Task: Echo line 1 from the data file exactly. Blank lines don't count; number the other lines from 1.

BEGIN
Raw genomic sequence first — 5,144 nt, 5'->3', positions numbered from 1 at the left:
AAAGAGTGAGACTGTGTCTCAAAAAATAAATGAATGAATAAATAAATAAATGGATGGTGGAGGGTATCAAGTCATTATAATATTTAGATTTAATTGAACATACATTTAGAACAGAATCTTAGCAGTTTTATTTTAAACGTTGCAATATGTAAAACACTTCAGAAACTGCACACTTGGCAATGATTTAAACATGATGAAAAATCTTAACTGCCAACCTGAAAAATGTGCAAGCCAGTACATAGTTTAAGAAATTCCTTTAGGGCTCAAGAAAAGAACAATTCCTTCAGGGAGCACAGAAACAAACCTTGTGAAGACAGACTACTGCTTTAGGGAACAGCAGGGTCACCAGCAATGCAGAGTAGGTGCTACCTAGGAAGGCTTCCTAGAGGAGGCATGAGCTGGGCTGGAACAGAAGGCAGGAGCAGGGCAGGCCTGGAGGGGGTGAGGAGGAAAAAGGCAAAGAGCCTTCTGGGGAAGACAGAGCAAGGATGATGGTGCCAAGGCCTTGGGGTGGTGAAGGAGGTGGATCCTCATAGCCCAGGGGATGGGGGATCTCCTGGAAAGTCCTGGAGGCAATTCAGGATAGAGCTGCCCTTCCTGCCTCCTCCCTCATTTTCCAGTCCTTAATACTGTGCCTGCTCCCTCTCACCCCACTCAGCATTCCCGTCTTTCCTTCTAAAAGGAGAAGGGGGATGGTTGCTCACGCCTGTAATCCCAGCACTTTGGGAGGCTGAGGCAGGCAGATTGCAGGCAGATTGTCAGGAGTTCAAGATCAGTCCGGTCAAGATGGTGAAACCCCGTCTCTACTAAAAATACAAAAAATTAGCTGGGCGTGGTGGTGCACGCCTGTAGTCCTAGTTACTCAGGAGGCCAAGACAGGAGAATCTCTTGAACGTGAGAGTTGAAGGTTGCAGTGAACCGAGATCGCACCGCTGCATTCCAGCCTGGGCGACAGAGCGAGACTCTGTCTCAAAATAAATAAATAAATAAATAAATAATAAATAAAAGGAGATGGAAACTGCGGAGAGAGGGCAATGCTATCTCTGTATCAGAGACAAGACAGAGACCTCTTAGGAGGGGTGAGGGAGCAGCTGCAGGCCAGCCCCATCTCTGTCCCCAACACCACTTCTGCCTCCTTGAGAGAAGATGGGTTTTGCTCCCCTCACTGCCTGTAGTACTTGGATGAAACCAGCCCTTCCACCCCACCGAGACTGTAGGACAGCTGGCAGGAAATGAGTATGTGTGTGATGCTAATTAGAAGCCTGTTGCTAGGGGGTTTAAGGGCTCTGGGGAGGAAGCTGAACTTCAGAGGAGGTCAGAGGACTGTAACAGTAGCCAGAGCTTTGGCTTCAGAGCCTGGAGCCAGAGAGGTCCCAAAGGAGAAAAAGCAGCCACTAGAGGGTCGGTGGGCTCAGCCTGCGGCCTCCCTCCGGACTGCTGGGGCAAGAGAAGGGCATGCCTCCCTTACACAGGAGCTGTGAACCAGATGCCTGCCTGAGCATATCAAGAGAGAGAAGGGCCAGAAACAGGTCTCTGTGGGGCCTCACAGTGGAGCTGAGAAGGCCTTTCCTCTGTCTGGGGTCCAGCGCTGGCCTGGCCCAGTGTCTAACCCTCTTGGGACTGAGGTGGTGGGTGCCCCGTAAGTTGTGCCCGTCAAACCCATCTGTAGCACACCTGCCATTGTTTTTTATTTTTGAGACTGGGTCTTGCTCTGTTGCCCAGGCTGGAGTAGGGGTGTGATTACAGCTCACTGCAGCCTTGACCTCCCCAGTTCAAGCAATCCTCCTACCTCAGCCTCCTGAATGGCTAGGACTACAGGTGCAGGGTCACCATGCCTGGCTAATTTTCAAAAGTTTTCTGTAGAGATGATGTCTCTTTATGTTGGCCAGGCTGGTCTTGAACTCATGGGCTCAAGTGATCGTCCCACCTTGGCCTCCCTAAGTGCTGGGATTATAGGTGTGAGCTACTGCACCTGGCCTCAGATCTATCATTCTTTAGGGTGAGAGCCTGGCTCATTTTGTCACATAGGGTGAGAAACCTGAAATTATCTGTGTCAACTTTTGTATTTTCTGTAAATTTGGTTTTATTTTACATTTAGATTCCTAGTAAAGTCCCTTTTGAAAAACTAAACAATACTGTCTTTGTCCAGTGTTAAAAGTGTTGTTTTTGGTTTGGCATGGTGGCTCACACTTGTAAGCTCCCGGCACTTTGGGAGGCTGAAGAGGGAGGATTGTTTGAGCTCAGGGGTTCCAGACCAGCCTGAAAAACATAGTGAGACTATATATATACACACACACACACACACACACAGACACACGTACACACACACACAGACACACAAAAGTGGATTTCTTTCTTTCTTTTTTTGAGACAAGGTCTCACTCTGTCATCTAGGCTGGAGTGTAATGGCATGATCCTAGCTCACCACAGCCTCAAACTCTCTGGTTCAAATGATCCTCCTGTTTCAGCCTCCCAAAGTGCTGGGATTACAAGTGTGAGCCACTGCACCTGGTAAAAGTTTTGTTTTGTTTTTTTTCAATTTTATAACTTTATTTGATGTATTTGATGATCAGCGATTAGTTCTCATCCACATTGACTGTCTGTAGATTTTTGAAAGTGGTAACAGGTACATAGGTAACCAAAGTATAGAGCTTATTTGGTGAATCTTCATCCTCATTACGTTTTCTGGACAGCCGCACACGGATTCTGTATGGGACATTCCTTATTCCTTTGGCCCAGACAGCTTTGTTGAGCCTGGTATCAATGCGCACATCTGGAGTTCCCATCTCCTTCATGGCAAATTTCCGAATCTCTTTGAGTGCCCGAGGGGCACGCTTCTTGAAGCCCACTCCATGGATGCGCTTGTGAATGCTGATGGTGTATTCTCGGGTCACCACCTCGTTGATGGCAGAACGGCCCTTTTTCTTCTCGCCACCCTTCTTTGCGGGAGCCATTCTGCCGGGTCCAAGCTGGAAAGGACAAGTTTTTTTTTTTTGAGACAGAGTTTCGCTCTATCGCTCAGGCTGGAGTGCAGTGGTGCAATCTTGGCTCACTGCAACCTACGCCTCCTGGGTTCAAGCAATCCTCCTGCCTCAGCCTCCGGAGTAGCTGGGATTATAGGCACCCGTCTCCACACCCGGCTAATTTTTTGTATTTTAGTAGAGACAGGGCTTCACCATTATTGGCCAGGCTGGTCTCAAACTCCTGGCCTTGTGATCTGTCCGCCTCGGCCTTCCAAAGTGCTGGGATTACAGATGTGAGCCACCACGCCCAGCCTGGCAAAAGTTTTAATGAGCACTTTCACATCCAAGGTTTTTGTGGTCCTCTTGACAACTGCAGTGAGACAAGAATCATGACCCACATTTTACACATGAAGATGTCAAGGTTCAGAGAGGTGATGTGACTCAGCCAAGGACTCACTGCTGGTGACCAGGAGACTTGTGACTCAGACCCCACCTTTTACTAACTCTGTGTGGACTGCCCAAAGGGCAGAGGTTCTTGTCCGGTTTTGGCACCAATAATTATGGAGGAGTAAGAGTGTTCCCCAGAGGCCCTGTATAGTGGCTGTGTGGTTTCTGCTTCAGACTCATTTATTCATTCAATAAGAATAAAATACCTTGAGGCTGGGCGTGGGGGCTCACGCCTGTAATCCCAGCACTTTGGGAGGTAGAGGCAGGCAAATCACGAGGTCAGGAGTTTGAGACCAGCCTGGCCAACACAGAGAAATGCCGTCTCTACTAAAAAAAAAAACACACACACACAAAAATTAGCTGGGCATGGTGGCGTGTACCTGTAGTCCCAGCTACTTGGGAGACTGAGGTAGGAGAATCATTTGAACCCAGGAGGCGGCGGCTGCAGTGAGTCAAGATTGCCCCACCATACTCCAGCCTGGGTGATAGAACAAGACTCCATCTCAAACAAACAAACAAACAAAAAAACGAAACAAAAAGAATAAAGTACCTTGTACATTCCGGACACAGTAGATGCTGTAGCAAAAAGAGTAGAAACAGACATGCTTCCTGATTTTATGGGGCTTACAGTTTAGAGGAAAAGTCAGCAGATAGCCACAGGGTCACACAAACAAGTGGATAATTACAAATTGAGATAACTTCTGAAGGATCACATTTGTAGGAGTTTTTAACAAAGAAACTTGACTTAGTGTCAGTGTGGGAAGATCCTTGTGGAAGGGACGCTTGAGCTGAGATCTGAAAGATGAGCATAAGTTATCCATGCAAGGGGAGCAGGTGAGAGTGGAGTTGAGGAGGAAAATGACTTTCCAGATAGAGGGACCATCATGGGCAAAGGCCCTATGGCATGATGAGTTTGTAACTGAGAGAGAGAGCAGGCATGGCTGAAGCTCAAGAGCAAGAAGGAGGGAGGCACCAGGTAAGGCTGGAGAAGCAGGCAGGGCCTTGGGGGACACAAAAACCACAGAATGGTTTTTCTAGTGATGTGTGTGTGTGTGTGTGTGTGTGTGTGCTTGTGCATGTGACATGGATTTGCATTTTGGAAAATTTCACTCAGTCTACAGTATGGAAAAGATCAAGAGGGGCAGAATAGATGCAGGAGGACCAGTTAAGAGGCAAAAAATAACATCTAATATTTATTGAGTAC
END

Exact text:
Raw genomic sequence first — 5,144 nt, 5'->3', positions numbered from 1 at the left: